Thursday, October 16, 2008
Babel-17/ Empire Star
by Samuel R. Delany
Early on in Samuel R. Delany’s short novel, “Babel-17,” the brilliant poet and linguist Rydra Wong tells her psychiatrist that “…language is thought. Thought is information given form. The form is language…,” and then that “….when you learn another tongue, you learn the way another people see the world, the universe.” Both this novel and “Empire Star,” the novella included on the book’s flipside, are concerned with contextuality and perspective. For a further discussion of a multiplicity of perspective in Delany, see my previous post on “The Ballad of Beta-2.” But perhaps it is more expedient to approach “Babel-17” and “Empire Star” as independently diametric novels wrestling through parallel (though somehow intersecting!) procedures. They both investigate social education; they are about learning, that is, about growing up or transcending a fixed area through the expansion of boundaries. Look at the verbal construction of the first quote - it is a closed system whose point of cyclical flow is language. This system could flow intermittently, but in the end, it all boils down to language. “Empire Star” opens with two quotes, one from W.H. Auden, and the other from Marcel Proust, “…truth is a point of view about things.” It is a matter of context, just as the Proust quote is contingent on context, as it has been edited and grafted into a new context to provide Delany’s desired effect, his point of view.
In both novels, the acquisition of language serves as a literal manifestation of a quest. The quest is an initiation into maturity and enlightenment, or to put it less hyperbolically, knowledge. The shifts and changes in the language the characters speak and think in signal the shifts and changes in their sensitivity and perception. Comet Jo, the young initiate in “Empire Star,” begins the novel speaking a truncated, pidgin English. When he encounters a devil-kitten, he asks it “Wha’ madda?...Ya ma and pa run off?” What stereotype does that sound like? The novel opens on Rhys, an isolated satellite whose entire population is consumed with the harvesting of plyasil, which is “…an organic plastic that grows in the flower of a mutant strain of grain…[and is used]…as an alloy strengthener for other plastics…” Jo’s family life is composed of his uncle Clemence, who is always mad at him, and his fourth cousin Lilly, who Jo once unsuccessfully tried to kiss. This family make-up could almost be read as a parodic send-up of a racist literature’s portrayal of blacks as backwards bumpkins. The narrative progresses, and Comet Jo accumulates different means of speech and communication, fully obliterating racial stereotyping as we move into a diversity of communicables. Delany successfully takes an injurious stereotype, turns it around, and then explodes it as the novel’s scope expands.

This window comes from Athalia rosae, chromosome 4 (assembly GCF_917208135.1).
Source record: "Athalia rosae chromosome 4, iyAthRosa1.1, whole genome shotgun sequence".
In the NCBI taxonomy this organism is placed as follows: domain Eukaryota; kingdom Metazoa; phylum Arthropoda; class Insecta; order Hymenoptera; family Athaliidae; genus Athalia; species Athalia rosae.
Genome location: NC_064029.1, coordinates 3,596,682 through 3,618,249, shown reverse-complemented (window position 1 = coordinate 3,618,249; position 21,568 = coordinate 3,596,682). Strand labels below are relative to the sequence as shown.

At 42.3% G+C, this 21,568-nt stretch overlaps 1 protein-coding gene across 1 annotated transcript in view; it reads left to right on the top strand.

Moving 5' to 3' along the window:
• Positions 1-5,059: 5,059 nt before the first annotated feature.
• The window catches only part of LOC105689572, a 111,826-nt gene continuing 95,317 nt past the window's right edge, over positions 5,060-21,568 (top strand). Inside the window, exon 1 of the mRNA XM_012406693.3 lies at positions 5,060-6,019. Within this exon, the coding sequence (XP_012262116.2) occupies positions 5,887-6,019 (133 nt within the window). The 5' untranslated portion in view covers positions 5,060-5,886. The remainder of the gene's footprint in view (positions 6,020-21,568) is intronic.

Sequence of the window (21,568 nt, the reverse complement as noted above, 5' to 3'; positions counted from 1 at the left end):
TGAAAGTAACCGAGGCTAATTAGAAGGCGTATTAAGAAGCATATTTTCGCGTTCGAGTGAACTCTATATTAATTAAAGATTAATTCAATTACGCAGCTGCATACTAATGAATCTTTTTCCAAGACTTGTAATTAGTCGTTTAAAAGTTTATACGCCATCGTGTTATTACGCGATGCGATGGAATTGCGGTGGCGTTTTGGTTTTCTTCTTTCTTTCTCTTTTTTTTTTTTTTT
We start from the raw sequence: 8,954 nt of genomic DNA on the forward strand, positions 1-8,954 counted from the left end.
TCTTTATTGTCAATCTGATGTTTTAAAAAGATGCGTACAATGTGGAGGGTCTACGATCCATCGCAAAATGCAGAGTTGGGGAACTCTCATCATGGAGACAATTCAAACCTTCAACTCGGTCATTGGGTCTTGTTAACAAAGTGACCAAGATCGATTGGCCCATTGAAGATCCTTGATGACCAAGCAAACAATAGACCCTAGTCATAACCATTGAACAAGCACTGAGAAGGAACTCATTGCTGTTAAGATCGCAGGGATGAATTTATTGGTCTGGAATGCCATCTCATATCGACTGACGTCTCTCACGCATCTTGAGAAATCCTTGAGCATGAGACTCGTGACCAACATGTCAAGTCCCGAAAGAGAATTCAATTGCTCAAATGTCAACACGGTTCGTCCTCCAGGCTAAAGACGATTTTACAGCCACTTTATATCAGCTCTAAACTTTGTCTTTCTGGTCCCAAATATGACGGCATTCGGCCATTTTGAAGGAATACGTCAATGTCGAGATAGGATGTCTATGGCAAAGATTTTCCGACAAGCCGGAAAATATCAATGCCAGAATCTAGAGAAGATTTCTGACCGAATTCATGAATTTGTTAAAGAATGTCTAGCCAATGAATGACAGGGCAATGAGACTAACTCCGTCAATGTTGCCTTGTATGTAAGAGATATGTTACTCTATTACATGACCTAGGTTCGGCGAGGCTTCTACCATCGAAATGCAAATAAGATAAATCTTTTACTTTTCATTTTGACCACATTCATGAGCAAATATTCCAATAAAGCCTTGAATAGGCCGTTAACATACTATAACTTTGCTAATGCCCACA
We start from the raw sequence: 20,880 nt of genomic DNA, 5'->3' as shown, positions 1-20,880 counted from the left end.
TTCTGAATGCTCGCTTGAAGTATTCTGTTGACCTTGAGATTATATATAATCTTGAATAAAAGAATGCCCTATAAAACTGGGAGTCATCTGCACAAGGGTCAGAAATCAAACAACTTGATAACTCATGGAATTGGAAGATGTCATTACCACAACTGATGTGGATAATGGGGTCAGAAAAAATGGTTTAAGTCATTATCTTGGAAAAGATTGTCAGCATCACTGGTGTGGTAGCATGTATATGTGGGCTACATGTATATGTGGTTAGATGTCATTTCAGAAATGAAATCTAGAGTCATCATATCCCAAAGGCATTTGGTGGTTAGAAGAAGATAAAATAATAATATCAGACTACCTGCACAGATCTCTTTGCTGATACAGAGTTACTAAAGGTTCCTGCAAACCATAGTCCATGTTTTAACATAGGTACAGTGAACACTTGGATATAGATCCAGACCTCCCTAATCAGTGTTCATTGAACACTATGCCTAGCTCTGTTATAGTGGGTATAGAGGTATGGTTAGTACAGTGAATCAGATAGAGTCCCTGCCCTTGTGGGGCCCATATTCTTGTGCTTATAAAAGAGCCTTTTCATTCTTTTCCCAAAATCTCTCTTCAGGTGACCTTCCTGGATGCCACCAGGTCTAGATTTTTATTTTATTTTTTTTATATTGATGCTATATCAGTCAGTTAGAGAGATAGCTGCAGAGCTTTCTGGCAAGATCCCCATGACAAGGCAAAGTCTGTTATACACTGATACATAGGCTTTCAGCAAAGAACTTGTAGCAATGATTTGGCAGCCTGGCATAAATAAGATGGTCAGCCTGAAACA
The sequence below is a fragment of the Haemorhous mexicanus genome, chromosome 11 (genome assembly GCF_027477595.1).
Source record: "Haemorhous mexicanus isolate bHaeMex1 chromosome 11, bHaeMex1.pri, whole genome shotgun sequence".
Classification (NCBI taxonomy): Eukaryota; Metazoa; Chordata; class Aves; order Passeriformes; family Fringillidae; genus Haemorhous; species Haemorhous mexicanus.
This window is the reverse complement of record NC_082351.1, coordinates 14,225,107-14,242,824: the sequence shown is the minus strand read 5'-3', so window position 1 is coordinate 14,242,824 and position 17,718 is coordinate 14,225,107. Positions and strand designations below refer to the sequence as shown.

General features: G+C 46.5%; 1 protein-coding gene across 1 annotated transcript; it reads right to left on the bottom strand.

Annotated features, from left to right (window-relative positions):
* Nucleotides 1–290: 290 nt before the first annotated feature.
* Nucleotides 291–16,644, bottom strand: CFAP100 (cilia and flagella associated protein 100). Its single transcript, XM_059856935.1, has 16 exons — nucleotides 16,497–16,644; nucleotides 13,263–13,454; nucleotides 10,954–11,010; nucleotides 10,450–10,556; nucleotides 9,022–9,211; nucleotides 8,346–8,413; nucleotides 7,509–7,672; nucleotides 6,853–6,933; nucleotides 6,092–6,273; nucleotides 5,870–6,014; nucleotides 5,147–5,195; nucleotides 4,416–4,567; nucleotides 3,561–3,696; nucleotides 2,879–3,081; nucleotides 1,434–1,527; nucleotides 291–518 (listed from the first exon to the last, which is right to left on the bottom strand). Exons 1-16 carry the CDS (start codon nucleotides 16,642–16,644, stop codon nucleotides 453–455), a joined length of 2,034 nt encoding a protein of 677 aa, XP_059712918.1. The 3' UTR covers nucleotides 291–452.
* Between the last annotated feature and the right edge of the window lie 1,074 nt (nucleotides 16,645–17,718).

Delany explicitly addresses racial oppression and imprisonment in “Empire Star” through his familiar theme of communication. The galactic empire of the story has been build by the Lll, an incredibly strong and creative alien race who “…build beautifully, wonderfully…they build over half the Empire.” But in order to build such astounding worlds, the Lll have been sold into bondage. Their owners are psychically linked to the Lll and made to feel the immense suffering and guilt of slavery. San Severina, the ruler of Empire Star, is forced to own seven enslaved Lll in order to repair eight planets ravaged in a galactic conflict. This reduces her, through the amplified psychic empathy stipulated by the Empire, to a mindless animal shackled in “…chains [that] are just short enough so she can’t kill herself,” on account of the unbearable suffering. I am reminded of Emerson’s belief that a man who reduces another man to an animal is also likewise diminished into a subaltern creature.
Language and communication provides a redemption from enslavement. When Comet Jo, due to fluctuations in time-space orbiting Empire Star, travels back in time (if it can be spoken of in those specific spatial terms) and finally meets a young and as yet untested San Severina, they communicate through the language of music – Severina with a guitar and Jo with an ocarina. The Lll are not freed by the end of the novella; it’s never that easy. Has racial oppression ceased in America, even over a hundred years after the abolishment of slavery? As the novel itself forms various loops, the assumption is that perhaps enslavement is itself, tragically, inevitable. We find ourselves in yet another of Delany’s self-contained and self-actualizing machines.